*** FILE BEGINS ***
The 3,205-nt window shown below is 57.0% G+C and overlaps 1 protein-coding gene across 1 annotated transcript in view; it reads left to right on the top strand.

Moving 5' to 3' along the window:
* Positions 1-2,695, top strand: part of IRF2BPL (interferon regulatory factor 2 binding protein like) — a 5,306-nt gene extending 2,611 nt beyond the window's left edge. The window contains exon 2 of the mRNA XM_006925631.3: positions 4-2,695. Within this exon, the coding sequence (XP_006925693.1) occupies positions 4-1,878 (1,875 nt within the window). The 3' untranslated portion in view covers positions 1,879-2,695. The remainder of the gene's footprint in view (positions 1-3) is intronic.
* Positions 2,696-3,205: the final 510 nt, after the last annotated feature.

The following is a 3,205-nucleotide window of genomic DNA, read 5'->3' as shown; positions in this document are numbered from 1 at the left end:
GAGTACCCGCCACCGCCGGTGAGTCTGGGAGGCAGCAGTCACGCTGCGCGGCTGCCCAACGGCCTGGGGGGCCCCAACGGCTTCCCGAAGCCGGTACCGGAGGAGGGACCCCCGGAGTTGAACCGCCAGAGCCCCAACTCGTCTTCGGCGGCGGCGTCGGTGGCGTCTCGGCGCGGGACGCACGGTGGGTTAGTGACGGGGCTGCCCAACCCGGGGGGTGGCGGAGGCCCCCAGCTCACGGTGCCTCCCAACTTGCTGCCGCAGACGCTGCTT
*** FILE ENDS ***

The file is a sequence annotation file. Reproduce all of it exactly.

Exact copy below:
The 3,205-nt window shown below is 57.0% G+C and overlaps 1 protein-coding gene across 1 annotated transcript in view; it reads left to right on the top strand.

Moving 5' to 3' along the window:
* Positions 1-2,695, top strand: part of IRF2BPL (interferon regulatory factor 2 binding protein like) — a 5,306-nt gene extending 2,611 nt beyond the window's left edge. The window contains exon 2 of the mRNA XM_006925631.3: positions 4-2,695. Within this exon, the coding sequence (XP_006925693.1) occupies positions 4-1,878 (1,875 nt within the window). The 3' untranslated portion in view covers positions 1,879-2,695. The remainder of the gene's footprint in view (positions 1-3) is intronic.
* Positions 2,696-3,205: the final 510 nt, after the last annotated feature.

The following is a 3,205-nucleotide window of genomic DNA, read 5'->3' as shown; positions in this document are numbered from 1 at the left end:
GAGTACCCGCCACCGCCGGTGAGTCTGGGAGGCAGCAGTCACGCTGCGCGGCTGCCCAACGGCCTGGGGGGCCCCAACGGCTTCCCGAAGCCGGTACCGGAGGAGGGACCCCCGGAGTTGAACCGCCAGAGCCCCAACTCGTCTTCGGCGGCGGCGTCGGTGGCGTCTCGGCGCGGGACGCACGGTGGGTTAGTGACGGGGCTGCCCAACCCGGGGGGTGGCGGAGGCCCCCAGCTCACGGTGCCTCCCAACTTGCTGCCGCAGACGCTGCTT